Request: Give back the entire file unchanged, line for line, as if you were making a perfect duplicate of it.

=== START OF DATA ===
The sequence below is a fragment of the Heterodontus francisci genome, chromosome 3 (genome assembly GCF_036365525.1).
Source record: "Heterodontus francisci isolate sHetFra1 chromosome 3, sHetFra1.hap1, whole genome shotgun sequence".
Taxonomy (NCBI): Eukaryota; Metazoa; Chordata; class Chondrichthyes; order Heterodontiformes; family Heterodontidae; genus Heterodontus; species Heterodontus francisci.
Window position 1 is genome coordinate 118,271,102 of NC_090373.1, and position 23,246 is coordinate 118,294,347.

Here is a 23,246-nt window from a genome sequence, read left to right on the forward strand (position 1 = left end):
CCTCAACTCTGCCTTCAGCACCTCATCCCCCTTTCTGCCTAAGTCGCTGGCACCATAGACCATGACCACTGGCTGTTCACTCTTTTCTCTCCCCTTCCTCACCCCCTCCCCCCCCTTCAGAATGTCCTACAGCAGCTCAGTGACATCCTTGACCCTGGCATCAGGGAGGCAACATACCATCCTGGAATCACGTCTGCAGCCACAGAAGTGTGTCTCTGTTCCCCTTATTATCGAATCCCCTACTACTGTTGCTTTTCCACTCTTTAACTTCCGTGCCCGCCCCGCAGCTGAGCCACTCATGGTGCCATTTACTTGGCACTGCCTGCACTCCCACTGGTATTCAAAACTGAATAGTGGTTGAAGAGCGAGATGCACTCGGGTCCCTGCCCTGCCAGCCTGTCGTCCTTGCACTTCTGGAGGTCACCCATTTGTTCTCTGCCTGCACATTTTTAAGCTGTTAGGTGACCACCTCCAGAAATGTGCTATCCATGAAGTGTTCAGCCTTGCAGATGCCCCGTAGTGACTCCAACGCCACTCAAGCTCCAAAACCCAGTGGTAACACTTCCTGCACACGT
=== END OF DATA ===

The sequence below is a fragment of the Heterodontus francisci genome, chromosome 3 (genome assembly GCF_036365525.1).
Source record: "Heterodontus francisci isolate sHetFra1 chromosome 3, sHetFra1.hap1, whole genome shotgun sequence".
Taxonomy (NCBI): Eukaryota; Metazoa; Chordata; class Chondrichthyes; order Heterodontiformes; family Heterodontidae; genus Heterodontus; species Heterodontus francisci.
Window position 1 is genome coordinate 118,271,102 of NC_090373.1, and position 23,246 is coordinate 118,294,347.

Here is a 23,246-nt window from a genome sequence, read left to right on the forward strand (position 1 = left end):
CCTCAACTCTGCCTTCAGCACCTCATCCCCCTTTCTGCCTAAGTCGCTGGCACCATAGACCATGACCACTGGCTGTTCACTCTTTTCTCTCCCCTTCCTCACCCCCTCCCCCCCCTTCAGAATGTCCTACAGCAGCTCAGTGACATCCTTGACCCTGGCATCAGGGAGGCAACATACCATCCTGGAATCACGTCTGCAGCCACAGAAGTGTGTCTCTGTTCCCCTTATTATCGAATCCCCTACTACTGTTGCTTTTCCACTCTTTAACTTCCGTGCCCGCCCCGCAGCTGAGCCACTCATGGTGCCATTTACTTGGCACTGCCTGCACTCCCACTGGTATTCAAAACTGAATAGTGGTTGAAGAGCGAGATGCACTCGGGTCCCTGCCCTGCCAGCCTGTCGTCCTTGCACTTCTGGAGGTCACCCATTTGTTCTCTGCCTGCACATTTTTAAGCTGTTAGGTGACCACCTCCAGAAATGTGCTATCCATGAAGTGTTCAGCCTTGCAGATGCCCCGTAGTGACTCCAACGCCACTCAAGCTCCAAAACCCAGTGGTAACACTTCCTGCACACGT